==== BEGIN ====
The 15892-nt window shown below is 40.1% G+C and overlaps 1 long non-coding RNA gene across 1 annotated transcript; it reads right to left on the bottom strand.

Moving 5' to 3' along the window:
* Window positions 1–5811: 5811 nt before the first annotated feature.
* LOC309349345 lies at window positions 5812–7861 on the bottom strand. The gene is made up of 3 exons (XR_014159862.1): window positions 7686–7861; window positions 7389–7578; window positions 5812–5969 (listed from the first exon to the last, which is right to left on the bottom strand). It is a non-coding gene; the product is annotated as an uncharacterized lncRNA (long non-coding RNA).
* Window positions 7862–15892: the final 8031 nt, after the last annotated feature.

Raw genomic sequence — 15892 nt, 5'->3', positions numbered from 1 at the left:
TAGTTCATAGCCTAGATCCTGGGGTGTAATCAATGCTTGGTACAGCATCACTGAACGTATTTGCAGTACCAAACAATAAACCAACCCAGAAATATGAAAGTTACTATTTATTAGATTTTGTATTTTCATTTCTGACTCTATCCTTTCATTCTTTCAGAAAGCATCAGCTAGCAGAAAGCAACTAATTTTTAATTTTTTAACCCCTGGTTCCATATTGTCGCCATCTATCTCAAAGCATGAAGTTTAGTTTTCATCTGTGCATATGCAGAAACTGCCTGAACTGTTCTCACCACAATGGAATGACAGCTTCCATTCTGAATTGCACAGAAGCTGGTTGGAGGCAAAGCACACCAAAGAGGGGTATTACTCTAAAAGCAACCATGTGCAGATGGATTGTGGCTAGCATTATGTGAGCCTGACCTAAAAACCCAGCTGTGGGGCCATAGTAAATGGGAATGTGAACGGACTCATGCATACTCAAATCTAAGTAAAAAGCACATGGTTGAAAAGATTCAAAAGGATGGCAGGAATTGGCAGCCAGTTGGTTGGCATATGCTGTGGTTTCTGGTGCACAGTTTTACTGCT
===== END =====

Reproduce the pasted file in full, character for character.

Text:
The 15892-nt window shown below is 40.1% G+C and overlaps 1 long non-coding RNA gene across 1 annotated transcript; it reads right to left on the bottom strand.

Moving 5' to 3' along the window:
* Window positions 1–5811: 5811 nt before the first annotated feature.
* LOC309349345 lies at window positions 5812–7861 on the bottom strand. The gene is made up of 3 exons (XR_014159862.1): window positions 7686–7861; window positions 7389–7578; window positions 5812–5969 (listed from the first exon to the last, which is right to left on the bottom strand). It is a non-coding gene; the product is annotated as an uncharacterized lncRNA (long non-coding RNA).
* Window positions 7862–15892: the final 8031 nt, after the last annotated feature.

Raw genomic sequence — 15892 nt, 5'->3', positions numbered from 1 at the left:
TAGTTCATAGCCTAGATCCTGGGGTGTAATCAATGCTTGGTACAGCATCACTGAACGTATTTGCAGTACCAAACAATAAACCAACCCAGAAATATGAAAGTTACTATTTATTAGATTTTGTATTTTCATTTCTGACTCTATCCTTTCATTCTTTCAGAAAGCATCAGCTAGCAGAAAGCAACTAATTTTTAATTTTTTAACCCCTGGTTCCATATTGTCGCCATCTATCTCAAAGCATGAAGTTTAGTTTTCATCTGTGCATATGCAGAAACTGCCTGAACTGTTCTCACCACAATGGAATGACAGCTTCCATTCTGAATTGCACAGAAGCTGGTTGGAGGCAAAGCACACCAAAGAGGGGTATTACTCTAAAAGCAACCATGTGCAGATGGATTGTGGCTAGCATTATGTGAGCCTGACCTAAAAACCCAGCTGTGGGGCCATAGTAAATGGGAATGTGAACGGACTCATGCATACTCAAATCTAAGTAAAAAGCACATGGTTGAAAAGATTCAAAAGGATGGCAGGAATTGGCAGCCAGTTGGTTGGCATATGCTGTGGTTTCTGGTGCACAGTTTTACTGCT